The Cryosphere Discuss., 6, 387-426, 2012
www.the-cryosphere-discuss.net/6/387/2012/
doi:10.5194/tcd-6-387-2012
© Author(s) 2012. This work is distributed
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This discussion paper has been under review for the journal The Cryosphere (TC). Please refer to the corresponding final paper in TC.
Glacier changes and climate trends derived from multiple sources in the data scarce Cordillera Vilcanota region, Southern Peruvian Andes
N. Salzmann1,2, C. Huggel1, M. Rohrer3, W. Silverio4, B. G. Mark5, P. Burns6, and C. Portocarrero7
1University of Zurich, Zurich, Switzerland
2University of Fribourg, Fribourg, Switzerland
3Meteodat GmbH, Zurich, Switzerland
4University of Geneva, Geneva, Switzerland
5Ohio State University, Ohio, USA
6Oregon State University, Oregon, USA
7Unidad de Glaciologia, Autoridad Nacional de Agua, Huaraz, Peru

Abstract. The role of glaciers as temporal water reservoirs is particularly pronounced in the (outer) tropics because of the very distinct wet-dry seasons. Rapid glacier retreat caused by climatic changes is thus a major concern and decision makers demand urgently for regional/local glacier evolution trends, ice mass estimates and runoff assessments. However, in remote mountain areas, spatial and temporal data coverage is typically very scarce and this is further complicated by a high spatial and temporal variability in regions with complex topography. Here, we present an approach on how to deal with these constraints. For the Cordillera Vilcanota (Southern Peruvian Andes), which is the second largest glacierised Cordillera in Peru (after the Cordillera Blanca) and also comprises the Quelccaya Ice Cap, we assimilate a comprehensive multi-decadal collection of available glacier and climate data from multiple sources (satellite images, meteorological station data and climate Reanalysis), and analyze them for respective changes in glacier area and volume and related trends in air temperature, precipitation and specific humidity. In general, the climate data show a moderate (compared to other alpine regions) increase in air temperature, weak and not significant trends for precipitation sums, and an increase in specific humidity at the 500 hPa level. The latter is consistent with observed increase in water vapour at the tropopause level during the past decades. It is likely that the increase in specific humidity played a major role in the observed massive ice loss of the Cordillera Vilcanota over the past decades.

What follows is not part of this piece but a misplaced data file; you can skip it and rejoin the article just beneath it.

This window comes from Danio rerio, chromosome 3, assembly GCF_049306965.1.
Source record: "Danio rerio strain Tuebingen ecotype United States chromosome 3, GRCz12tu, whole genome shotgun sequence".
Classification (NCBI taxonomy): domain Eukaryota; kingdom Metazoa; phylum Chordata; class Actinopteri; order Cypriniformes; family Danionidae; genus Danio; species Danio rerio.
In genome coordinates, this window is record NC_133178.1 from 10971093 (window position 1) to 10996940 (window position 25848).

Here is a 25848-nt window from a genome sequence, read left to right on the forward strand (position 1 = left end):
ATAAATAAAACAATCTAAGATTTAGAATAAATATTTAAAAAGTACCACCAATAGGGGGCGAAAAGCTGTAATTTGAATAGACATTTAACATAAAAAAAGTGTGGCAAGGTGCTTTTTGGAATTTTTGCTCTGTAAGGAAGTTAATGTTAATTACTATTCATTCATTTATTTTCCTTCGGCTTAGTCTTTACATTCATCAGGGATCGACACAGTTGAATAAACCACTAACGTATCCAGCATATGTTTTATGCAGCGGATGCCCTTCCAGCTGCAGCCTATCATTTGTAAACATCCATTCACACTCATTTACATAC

Citation: Salzmann, N., Huggel, C., Rohrer, M., Silverio, W., Mark, B. G., Burns, P., and Portocarrero, C.: Glacier changes and climate trends derived from multiple sources in the data scarce Cordillera Vilcanota region, Southern Peruvian Andes, The Cryosphere Discuss., 6, 387-426, doi:10.5194/tcd-6-387-2012, 2012.
 
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